The Three Rs — Reduction, Replacement and Refinement — which were first proposed in 1959 by Russell and Burch, have become widely accepted principles in the governance of humane animal research. However, there is substantial variation in the ways in which different countries document the numbers and types of research animals used, making it difficult to determine how effectively the Three Rs are being implemented. Here, we provide the first data illustrating worldwide trends in animal use for research purposes. To document global trends in animal use, we sampled 2691 articles from 24 countries, published between 1983 and 2007, in four scientific journals. We show that the percentage of articles reporting animal use has risen in the past 15 years. The rising popularity of genetic modification methods has contributed to this trend: reported genetically-modified animal use has more than doubled since 1997. We also show that mice are the most commonly-used species for genetic modification, and that, even in 2007, relatively inefficient random integration methods were still widely used to achieve genetic modification. These results illustrate shortcomings in the effort to implement the Three Rs in animal research.
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The Skin Compatibility of Distilled Tall Oils: Evaluation With the Bovine Udder Skin In Vitro Model System

Wolfgang Pittermann, Fredrik Hopfgarten and Manfred Kietzmann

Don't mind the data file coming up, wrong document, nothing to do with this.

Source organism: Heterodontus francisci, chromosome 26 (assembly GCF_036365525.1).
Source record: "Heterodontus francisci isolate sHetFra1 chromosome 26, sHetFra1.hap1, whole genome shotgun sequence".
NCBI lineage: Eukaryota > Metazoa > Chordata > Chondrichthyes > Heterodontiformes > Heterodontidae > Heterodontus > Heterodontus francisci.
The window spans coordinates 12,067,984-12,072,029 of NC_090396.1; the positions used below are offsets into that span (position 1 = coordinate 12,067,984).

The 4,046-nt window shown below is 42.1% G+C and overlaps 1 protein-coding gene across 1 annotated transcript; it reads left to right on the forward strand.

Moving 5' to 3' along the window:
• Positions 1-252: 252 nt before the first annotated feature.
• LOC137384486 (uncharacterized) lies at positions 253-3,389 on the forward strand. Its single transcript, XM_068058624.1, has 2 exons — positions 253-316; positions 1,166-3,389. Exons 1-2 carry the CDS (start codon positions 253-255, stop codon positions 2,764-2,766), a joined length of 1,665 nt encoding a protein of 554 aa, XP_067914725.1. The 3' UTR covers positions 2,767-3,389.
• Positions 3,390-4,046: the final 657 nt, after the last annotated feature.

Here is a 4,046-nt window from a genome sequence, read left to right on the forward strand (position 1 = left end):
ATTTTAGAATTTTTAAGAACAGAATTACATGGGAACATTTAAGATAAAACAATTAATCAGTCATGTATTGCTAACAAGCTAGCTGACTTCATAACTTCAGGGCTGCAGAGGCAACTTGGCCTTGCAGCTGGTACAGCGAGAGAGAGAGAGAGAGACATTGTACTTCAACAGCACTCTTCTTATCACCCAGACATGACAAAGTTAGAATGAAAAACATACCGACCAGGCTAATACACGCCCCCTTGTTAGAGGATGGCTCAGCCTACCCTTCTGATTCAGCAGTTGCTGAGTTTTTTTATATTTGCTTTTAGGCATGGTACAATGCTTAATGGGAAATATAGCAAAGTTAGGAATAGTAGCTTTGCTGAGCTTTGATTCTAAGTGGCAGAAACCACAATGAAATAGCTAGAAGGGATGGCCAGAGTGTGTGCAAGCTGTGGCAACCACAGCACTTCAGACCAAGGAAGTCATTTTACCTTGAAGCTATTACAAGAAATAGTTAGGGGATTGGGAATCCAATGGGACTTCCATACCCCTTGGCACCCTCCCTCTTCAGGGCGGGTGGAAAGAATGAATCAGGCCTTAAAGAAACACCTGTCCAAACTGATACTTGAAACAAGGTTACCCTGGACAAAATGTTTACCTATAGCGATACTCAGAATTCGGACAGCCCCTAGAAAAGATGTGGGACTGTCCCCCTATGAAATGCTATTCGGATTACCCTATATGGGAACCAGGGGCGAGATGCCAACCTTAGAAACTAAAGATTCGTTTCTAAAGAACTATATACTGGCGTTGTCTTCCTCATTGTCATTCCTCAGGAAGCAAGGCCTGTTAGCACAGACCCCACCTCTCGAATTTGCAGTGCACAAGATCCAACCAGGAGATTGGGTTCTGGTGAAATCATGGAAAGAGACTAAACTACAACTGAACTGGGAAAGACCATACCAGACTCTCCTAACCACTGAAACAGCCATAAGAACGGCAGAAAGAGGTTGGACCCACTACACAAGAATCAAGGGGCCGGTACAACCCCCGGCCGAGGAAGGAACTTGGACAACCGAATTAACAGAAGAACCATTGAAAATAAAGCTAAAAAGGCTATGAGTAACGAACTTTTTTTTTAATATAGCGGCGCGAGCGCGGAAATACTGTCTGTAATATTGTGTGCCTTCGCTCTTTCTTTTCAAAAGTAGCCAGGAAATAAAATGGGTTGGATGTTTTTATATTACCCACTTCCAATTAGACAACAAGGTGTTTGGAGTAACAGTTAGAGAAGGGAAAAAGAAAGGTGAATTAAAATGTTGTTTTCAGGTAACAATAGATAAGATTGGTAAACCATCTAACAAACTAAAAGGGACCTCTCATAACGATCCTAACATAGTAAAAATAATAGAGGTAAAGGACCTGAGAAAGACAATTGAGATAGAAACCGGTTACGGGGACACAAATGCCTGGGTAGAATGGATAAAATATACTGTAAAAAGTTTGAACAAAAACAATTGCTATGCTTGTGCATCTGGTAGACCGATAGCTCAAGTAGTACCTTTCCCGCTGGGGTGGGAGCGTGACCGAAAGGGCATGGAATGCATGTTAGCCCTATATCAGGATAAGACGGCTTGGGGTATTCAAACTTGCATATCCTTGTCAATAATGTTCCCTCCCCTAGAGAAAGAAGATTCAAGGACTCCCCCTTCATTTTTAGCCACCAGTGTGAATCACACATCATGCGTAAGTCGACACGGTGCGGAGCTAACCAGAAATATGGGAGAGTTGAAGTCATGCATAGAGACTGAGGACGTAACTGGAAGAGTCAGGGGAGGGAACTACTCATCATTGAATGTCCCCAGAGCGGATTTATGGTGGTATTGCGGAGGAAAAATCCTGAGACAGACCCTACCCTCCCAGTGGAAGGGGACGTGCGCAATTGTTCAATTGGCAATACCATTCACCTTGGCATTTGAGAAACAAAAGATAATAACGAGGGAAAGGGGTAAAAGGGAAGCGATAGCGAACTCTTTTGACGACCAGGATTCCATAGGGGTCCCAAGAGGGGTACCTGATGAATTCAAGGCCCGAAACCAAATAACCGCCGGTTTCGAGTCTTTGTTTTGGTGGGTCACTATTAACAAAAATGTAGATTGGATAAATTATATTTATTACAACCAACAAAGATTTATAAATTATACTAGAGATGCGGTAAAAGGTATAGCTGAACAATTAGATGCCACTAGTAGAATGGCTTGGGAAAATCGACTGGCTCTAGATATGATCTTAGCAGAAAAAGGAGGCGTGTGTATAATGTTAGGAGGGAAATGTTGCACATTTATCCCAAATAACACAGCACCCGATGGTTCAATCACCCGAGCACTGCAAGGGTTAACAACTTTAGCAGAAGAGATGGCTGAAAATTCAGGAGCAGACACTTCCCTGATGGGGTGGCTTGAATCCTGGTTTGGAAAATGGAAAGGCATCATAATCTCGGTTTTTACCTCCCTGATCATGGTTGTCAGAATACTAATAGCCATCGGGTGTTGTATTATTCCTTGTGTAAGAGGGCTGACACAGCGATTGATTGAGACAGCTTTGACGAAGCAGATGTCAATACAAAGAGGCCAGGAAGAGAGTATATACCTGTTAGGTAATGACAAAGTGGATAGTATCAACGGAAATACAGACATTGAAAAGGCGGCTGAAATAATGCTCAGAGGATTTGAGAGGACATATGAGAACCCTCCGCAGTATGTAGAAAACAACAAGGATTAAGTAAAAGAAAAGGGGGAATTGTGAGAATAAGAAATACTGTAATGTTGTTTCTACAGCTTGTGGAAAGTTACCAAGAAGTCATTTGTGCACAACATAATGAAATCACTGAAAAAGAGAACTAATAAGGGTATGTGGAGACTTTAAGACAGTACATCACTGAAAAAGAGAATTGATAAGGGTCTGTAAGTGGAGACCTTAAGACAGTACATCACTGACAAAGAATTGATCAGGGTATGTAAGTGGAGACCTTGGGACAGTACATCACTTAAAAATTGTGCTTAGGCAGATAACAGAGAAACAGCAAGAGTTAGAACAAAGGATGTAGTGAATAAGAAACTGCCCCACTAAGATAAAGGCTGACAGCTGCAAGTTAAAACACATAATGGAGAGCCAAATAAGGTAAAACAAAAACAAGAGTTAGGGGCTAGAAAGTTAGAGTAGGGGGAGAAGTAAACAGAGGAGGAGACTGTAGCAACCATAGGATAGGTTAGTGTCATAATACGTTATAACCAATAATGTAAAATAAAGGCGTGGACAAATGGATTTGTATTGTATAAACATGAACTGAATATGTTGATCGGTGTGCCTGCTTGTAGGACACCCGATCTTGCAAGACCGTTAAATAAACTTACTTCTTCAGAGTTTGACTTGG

Distilled tall oil (DTO) is a natural product, often added as an emulsifying ingredient in cutting fluids used as lubricants and coolants in metal working. The in vitro model used to test the skin compatibility of these substances, was the isolated perfused ex vivo bovine udder skin (BUS) model. After three exposure periods (0.5, 1, and 5 hours), cytotoxic effects were determined by using the 3-(4,5-dimethylthiazol- 2-yl)-2,5-diphenyltetrazolium bromide (MTT) assay, and tissue levels of the pre-inflammatory mediator prostaglandin E2 (PGE2) in treated whole skin biopsies were assessed by using an enzyme immunoassay. The BUS standard study design, involving a single application, was previously developed to investigate the skin irritation potential of cosmetics and chemicals. In the current study, four different batches of undiluted DTO, and tall oil fatty acids as a reference compound, were applied both singly and repeatedly (three times), under open conditions which were in line with the potential usage conditions in the work place. Under the standardised single application conditions, no major differences in cytotoxic effects or PGE2 levels between the samples were apparent, so no indication of a skin irritation potential could be concluded. This result is in accordance with prior in vivo studies for acute dermal toxicity. Under repeated application conditions, signs of cytotoxicity were observed after the application of one of the DTO samples, which was known to be derived from different raw materials. Therefore, it was concluded that, generally, the presence of DTO at a concentration of up to 10% in cutting fluids, is not expected to result in any DTO-related deterioration of the skin.